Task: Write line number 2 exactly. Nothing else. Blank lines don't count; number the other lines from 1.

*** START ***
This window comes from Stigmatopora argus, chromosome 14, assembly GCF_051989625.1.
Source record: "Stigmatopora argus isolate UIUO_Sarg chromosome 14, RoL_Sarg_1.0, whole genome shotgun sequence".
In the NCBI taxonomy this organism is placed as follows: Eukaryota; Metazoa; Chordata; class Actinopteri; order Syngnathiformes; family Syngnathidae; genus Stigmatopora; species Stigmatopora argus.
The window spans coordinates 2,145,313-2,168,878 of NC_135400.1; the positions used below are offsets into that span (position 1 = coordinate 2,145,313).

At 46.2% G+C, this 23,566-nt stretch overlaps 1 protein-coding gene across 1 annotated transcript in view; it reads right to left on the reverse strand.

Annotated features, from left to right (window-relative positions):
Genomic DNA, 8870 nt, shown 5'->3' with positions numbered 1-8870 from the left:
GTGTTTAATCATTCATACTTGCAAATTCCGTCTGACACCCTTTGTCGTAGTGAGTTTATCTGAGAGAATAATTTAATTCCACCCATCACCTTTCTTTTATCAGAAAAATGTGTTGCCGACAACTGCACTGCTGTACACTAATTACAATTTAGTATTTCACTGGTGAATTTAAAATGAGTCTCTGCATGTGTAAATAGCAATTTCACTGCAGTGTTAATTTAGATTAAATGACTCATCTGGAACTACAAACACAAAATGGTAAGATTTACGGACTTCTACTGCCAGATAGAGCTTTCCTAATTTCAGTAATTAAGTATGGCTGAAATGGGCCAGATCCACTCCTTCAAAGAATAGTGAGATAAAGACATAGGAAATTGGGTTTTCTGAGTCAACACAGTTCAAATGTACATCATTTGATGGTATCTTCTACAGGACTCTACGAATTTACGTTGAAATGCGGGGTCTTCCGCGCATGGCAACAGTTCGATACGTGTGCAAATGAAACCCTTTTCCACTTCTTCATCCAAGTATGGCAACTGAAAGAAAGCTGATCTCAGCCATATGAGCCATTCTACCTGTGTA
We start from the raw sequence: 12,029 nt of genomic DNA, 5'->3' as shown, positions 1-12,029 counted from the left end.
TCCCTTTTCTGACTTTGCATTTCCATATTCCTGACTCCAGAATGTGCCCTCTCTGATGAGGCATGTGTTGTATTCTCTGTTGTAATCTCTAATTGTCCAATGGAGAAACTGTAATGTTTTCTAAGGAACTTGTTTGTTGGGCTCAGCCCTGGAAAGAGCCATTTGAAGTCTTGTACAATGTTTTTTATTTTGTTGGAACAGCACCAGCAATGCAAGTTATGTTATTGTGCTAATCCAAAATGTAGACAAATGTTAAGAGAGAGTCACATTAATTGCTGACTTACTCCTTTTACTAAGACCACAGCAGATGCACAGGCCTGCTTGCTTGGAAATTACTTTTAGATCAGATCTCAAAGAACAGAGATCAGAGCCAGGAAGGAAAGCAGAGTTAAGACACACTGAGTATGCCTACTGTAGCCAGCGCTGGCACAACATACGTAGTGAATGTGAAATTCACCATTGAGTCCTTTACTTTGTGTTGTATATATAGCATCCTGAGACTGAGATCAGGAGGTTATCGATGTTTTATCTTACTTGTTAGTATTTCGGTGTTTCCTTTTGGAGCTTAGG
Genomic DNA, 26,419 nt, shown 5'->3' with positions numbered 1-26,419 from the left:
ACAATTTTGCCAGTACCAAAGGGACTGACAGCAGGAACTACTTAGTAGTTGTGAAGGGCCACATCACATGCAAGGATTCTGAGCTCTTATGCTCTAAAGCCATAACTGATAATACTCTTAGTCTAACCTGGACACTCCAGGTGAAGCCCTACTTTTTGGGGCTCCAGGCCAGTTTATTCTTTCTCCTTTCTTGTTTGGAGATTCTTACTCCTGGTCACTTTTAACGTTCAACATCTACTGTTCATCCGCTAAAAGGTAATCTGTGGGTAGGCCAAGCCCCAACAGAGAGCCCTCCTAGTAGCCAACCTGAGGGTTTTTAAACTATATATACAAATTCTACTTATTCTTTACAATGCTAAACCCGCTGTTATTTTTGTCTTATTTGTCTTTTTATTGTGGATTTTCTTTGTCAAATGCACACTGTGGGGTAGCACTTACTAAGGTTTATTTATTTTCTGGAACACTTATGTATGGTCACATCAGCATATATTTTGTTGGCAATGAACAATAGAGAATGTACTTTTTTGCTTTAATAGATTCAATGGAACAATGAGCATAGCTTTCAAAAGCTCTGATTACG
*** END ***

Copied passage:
Source record: "Stigmatopora argus isolate UIUO_Sarg chromosome 14, RoL_Sarg_1.0, whole genome shotgun sequence".